A new old technology

There is nothing more exciting than a new, but old, technology!


A problem we face when making the case for a list of essential medications to treat MS in resource-poor settings is the issue of MS misdiagnosis and the inability to monitor MS disease activity using MRI in these settings. MRI is an expensive innovation and a large number of countries simply don’t have enough MR scanners to go around. How can the small number of pwMS in these countries hijack the scanners for monitoring, when they are needed for diagnostic imaging? In addition, MRI is expensive and often has to be paid for privately. I remember in the early days of MRI this being the case in South Africa; i.e. all the scanners were in the private sector and we had to make a request on a case-by-case basis to get state-funded patients scanned. 

With this backdrop, I find the study below very illuminating. They simply analysed CT scans using histogram analysis, which was able to identify pwMS from appropriate controls. Why is this important? CT scanning is widely available, even in resource-poor settings, so being able to use CT to aid in the diagnosis of MS would address at least one of the concerns of our MS Essential Medicines List critics. The question would be logistics, i.e. how easy would it be to implement this sort of analysis in these environments? Maybe it could be done in the cloud using AI tools? Most medical centres, even in resource-poor countries, are now web-enabled. They could simply upload the data and get back a report on the likelihood of the patient having MS. 
Please note the reason for doing neuroimaging in the work-up for someone with possible MS is to exclude possible MS mimics. A CT scan goes a long way in doing just this. If you then get back a histogram analysis that makes MS likely, combining this with CSF analysis and other tests you may be able to get the necessary sensitivity and specificity for the diagnosis of MS in these settings. In fact, the ROC (receiver operating curve) analysis in this paper suggests the sensitivity and specificity of the histogram analysis technique are high enough to make this a viable option. 
All we need now is an MSologist or neurologist working in a resource-poor setting to take-up the challenge and to test whether or not CT-scanning can be used instead of MRI to make the diagnose of MS. This could transform the diagnostic work-up of people with possible MS in these environments.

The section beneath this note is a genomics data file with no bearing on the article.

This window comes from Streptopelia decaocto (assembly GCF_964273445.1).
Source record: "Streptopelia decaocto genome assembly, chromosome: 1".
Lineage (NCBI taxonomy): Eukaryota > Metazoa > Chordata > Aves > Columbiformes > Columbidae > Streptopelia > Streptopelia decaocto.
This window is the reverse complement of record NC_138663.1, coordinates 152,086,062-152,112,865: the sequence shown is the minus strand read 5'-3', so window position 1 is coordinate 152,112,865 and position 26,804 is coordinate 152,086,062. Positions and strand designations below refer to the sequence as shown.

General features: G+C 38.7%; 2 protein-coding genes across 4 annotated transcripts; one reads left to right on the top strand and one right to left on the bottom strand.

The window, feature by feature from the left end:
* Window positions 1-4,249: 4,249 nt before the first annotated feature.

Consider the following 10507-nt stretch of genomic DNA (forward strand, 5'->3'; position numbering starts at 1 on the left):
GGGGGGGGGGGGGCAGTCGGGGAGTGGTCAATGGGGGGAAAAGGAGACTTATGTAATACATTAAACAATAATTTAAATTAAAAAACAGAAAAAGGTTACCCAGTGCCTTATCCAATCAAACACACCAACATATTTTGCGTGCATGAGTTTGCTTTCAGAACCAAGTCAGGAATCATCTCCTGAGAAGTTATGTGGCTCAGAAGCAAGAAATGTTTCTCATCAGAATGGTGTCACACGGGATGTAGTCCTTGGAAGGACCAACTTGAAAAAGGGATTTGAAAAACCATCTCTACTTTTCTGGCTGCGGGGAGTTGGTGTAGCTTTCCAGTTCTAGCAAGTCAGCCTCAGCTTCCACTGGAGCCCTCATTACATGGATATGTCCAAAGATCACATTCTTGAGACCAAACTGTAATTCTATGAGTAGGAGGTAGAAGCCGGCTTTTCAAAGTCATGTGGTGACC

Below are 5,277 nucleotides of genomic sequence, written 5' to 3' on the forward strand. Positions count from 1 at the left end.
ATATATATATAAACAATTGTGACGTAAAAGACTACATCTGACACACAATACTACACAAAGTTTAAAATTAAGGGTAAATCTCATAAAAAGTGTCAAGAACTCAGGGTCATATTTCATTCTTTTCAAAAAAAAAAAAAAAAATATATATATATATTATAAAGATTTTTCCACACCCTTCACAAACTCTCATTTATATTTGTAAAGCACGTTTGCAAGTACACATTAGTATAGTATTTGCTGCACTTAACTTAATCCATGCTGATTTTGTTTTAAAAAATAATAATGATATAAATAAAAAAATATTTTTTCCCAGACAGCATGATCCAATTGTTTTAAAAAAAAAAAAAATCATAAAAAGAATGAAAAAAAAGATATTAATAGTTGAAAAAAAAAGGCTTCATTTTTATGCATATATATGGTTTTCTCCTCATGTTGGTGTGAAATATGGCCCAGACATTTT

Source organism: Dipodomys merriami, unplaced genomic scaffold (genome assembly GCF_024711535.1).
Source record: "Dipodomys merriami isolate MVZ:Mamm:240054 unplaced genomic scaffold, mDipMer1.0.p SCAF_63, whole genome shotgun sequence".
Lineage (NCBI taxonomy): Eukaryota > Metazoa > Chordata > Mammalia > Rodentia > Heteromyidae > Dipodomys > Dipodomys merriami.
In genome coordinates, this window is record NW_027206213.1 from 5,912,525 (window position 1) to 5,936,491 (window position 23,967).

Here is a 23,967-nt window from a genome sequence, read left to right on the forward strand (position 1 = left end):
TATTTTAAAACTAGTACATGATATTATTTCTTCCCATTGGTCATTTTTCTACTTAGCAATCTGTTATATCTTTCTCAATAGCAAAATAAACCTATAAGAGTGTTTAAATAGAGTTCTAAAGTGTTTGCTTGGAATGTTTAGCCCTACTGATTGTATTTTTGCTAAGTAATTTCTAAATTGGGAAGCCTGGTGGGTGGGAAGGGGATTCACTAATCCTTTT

There is nothing more exciting than a new, but old, technology; i.e. adapting an old technology to address an unmet need in the now. 
From: Cauley and Fielden. Tomography 2018 Dec;4(4):194-203.
Cauley and Fielden. A Radiodensity Histogram Study of the Brain in Multiple Sclerosis. Tomography 2018 Dec;4(4):194-203.

Multiple sclerosis (MS) is a progressive neurodegenerative disease, affecting 1 million Americans and 2.5 million people globally. Although the diagnosis is made clinically, imaging plays a major role in diagnosing and monitoring disease progression and treatment response. Magnetic resonance imaging (MRI) has proven sensitive in imaging MS lesions, but the characterization offered by routine clinical MRI remains qualitative and with discrepancies between imaging and clinical findings. We investigated the ability of digital analysis of non-contrast head computed tomography (CT) images to detect global brain changes of MS. All routine diagnostic head CTs obtained on patients with known MS obtained from 1 of 2 scan platforms from 6/1/2011 to 6/1/2015 were reviewed. Head CT images from 54 patients with MS met inclusion criteria. Head CT images were processed and histogram metrics were compared to age- and gender-matchedcontrol subjects from the same CT scanners during the same time interval. Histogram metrics were correlated with plaque burden as seen on MRI studies. Compared with control subjects, patients had increased total brain radiodensity (P < .0001), further characterized as an increased histogram modal radiodensity (P < .0001) with decrease in histogram skewness (P < .0001). Radiodensity decreased with increasing plaque burden. Similar findings were seen in the patients with only mild plaque burden subgroup. Radiodensity is a unique tissue metric that is not measured by other imaging techniques. Our study finds that brain radiodensity histogram metrics highly correlate with MS, even in cases with minimal plaque burden.

CoI: none

5 thoughts on “A new old technology”

    1. Given way to the WHO essential medicines….frankly I do not understand why copaxone made it and generic cladribine didn't…A song by Dizzy Rascal springs to mind:-)

    2. Dealing with all the relevant stakeholders and the WHO is a delegate balancing act. I think we have come up with a good compromise. The important thing is that the list is not set in stone and can change with time.

    3. Re: ".. essential off-label DMT list …"It is still alive and kicking. The problem is getting people to adopt the list and use it locally, particularly in resource-poor settings.

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